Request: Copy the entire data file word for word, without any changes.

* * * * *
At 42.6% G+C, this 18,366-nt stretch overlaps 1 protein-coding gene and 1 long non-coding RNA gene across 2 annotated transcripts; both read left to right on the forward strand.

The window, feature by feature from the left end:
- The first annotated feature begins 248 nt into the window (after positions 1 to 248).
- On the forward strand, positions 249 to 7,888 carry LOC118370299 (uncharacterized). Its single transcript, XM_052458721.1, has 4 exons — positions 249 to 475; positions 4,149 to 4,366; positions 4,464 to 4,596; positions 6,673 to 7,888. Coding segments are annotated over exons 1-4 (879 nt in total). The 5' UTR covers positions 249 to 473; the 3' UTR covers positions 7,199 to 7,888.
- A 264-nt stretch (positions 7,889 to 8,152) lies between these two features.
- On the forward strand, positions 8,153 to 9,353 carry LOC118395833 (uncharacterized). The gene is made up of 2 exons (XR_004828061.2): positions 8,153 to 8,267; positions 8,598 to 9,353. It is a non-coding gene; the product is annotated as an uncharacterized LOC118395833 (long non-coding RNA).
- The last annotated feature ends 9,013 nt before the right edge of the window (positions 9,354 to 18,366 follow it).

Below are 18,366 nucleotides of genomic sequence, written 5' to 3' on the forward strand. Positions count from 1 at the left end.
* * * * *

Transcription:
At 42.6% G+C, this 18,366-nt stretch overlaps 1 protein-coding gene and 1 long non-coding RNA gene across 2 annotated transcripts; both read left to right on the forward strand.

The window, feature by feature from the left end:
- The first annotated feature begins 248 nt into the window (after positions 1 to 248).
- On the forward strand, positions 249 to 7,888 carry LOC118370299 (uncharacterized). Its single transcript, XM_052458721.1, has 4 exons — positions 249 to 475; positions 4,149 to 4,366; positions 4,464 to 4,596; positions 6,673 to 7,888. Coding segments are annotated over exons 1-4 (879 nt in total). The 5' UTR covers positions 249 to 473; the 3' UTR covers positions 7,199 to 7,888.
- A 264-nt stretch (positions 7,889 to 8,152) lies between these two features.
- On the forward strand, positions 8,153 to 9,353 carry LOC118395833 (uncharacterized). The gene is made up of 2 exons (XR_004828061.2): positions 8,153 to 8,267; positions 8,598 to 9,353. It is a non-coding gene; the product is annotated as an uncharacterized LOC118395833 (long non-coding RNA).
- The last annotated feature ends 9,013 nt before the right edge of the window (positions 9,354 to 18,366 follow it).

Below are 18,366 nucleotides of genomic sequence, written 5' to 3' on the forward strand. Positions count from 1 at the left end.